This spring on Saturday, April 9 the Greater Edmonton Skeptic Society partnered with the Telus World of Science – Edmonton to organize LogiCON 2011, a day long, all-ages conference promoting science and critical thinking.
Featuring a keynote from author/illustrator Daniel Loxton, the lineup included presentations from over 20 speakers both local and international on topics ranging from cognitive bias and correlation versus causation to vaccination and climate change. Attended by over 150 people, LogiCON’s inaugural event was declared a success by all who participated: the feedback we’ve received has been wonderful, and GESS is already thinking about how to make LogiCON 2012 bigger and better!
Daniel Loxton, Photo by Rodrigo de la Jara
Inspired by our tag line “Critical Thinking for Everyone”, LogiCON was split into three simultaneous but separate tracks: an advanced track, a beginner track, and a kids’ track. By providing content that spanned these three tracks, we hoped to engage a wider and more diverse audience.
Presentations during the day included lectures, panels and workshops. Our speakers and panelists came from diverse backgrounds, including several university professors, a science journalist, science communicators, healthcare professionals, a radio host, a photographer, and two magicians among others. For a complete list of speakers and topics, visit the LogiCON Schedule and Sessions page, and stay tuned for the videos of select presentations over the next few weeks and months.
The highlight of the day was Daniel Loxton’s Keynote presentation titled “The Reasonableness of Weird Things”, given in the Telus World of Science’s Star Dome space. Augmented by a backdrop of his beautifully constructed slideshow projected against the star dome above the audience, Daniel reminded us how much skeptic and science enthusiasts have in common with people who believe in strange things. In the end the search for the truth drives us both: it is our methods — not our intentions — that differ. Daniel used his own personal narrative to enrich his talk, taking us through his own transition from believer to skeptic.
Daniel Loxton, Photo by Marc-Julien Objois
The kids track took place in various public spaces around the Telus World of Science and was designed to engage the families visiting that day. Michael Snyder created two walk-up demonstrations: the first, a demo on brains with real brains on display; second, an interactive water taste test where participants discovered how easily our minds and opinions can be fooled.
Paul Hinman brought a geiger counter and gave fantastic walk-up demos on radiation, helping kids understand the difference behind good and bad radiation.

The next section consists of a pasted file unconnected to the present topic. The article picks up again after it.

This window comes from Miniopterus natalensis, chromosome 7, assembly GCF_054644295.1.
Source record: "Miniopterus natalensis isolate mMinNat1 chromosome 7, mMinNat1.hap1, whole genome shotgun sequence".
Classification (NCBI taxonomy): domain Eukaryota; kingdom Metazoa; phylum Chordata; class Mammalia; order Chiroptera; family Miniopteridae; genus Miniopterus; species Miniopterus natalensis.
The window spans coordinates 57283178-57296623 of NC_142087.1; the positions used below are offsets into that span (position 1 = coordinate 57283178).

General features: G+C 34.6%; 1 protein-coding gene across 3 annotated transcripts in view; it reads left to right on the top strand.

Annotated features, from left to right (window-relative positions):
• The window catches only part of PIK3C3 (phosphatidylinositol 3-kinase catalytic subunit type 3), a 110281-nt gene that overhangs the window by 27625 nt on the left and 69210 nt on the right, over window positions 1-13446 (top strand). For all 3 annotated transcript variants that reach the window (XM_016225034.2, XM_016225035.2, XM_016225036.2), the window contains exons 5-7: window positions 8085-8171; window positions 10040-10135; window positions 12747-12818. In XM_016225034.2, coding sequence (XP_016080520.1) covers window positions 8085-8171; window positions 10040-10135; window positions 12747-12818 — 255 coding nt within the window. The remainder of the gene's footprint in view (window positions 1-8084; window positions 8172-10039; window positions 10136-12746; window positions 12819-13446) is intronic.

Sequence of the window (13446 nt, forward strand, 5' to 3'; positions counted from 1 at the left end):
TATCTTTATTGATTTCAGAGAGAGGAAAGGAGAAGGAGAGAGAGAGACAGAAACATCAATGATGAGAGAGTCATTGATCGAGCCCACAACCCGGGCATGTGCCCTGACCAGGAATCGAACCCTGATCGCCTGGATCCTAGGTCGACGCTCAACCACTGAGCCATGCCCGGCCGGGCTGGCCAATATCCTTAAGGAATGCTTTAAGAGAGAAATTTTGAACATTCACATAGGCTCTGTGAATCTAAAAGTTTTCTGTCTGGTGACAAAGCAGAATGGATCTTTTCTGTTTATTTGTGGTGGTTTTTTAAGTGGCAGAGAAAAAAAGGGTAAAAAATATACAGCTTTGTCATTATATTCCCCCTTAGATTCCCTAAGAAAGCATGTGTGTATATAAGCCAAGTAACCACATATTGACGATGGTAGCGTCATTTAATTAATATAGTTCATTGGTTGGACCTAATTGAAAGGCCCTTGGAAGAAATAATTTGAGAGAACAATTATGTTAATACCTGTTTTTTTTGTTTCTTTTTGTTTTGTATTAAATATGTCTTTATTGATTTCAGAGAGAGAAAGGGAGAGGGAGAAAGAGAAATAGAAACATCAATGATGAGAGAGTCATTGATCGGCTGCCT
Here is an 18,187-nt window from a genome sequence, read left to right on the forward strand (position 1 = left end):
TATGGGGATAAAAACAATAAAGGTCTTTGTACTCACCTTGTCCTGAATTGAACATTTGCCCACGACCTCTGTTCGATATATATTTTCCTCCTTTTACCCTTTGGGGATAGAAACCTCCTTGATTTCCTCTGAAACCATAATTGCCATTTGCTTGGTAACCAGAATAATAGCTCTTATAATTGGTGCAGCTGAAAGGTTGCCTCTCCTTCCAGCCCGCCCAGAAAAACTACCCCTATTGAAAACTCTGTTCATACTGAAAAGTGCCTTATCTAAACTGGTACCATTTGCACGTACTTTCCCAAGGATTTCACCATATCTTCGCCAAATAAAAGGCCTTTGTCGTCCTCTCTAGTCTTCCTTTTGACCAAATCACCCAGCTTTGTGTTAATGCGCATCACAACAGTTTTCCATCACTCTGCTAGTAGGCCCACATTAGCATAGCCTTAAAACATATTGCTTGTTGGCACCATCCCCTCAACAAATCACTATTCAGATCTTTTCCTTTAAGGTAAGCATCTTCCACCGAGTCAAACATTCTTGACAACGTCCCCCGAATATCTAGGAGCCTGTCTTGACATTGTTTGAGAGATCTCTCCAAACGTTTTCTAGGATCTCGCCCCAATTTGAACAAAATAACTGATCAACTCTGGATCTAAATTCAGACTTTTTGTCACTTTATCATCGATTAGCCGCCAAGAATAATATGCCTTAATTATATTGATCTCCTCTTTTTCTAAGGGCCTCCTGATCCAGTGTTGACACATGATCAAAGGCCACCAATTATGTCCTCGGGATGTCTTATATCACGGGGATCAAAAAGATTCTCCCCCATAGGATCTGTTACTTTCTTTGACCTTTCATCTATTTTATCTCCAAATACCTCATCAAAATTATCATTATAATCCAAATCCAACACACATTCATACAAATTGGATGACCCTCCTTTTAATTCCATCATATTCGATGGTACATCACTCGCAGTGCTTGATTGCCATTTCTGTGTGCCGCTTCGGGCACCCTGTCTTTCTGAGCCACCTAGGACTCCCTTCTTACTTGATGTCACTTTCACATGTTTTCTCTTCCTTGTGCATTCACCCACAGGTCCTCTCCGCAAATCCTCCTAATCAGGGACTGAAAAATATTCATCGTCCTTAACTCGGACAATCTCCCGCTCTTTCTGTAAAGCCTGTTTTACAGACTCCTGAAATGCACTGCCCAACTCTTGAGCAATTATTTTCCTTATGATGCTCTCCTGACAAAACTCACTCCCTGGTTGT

Paul Hinman's Radiation Table, Photo by Rodrigo de la Jara
GESS photographer Marc-Julien Objois gave a presentation on how perfectly normal tricks of light can produce strange looking results in photographs, and then helped the kids create their very own ghost photos using a double exposure effect, with them as the “ghost”.
Later that afternoon, local magician Sheldon Casavant took the stage in the Telus World of Science Star Dome theatre to help kids understand some of the methods behind the apparently magical, and revealed the secret behind a magic trick they could use to astound their family and friends.
GESS would like to extend our thanks to everyone who presented and participated in panel discussions: without your enthusiasm, LogiCON would not have been nearly as successful.
We would also like to extend our gratitude to all those who volunteered and were instrumental in putting LogiCON together: from day-of registration volunteers to the committee who took on coordinating the event back in September, everyone came together to create a five-star event.
LogiCON 2011 Volunteers, Photo by Marc-Julien Objois
Thank you to our sponsors for this event, including the James Randi Educational Foundation, which came through with financial support that allowed us to create a truly excellent event.
GESS also wishes to thank those who supported us by lending their expertise, meeting space, and airwaves. A very special thank you to Desiree Schell and K.O. Myers of local Edmonton science radio show Skeptically Speaking, and to the University of Alberta Business and Beyond Toastmasters Club.
Stay tuned for news of LogiCON 2012 and a brand new website rollout in the coming weeks. The LogiCON committee is already hard at work creating plans for next year, and we hope to see you all there.
Read more news, responses and recaps to LogiCON: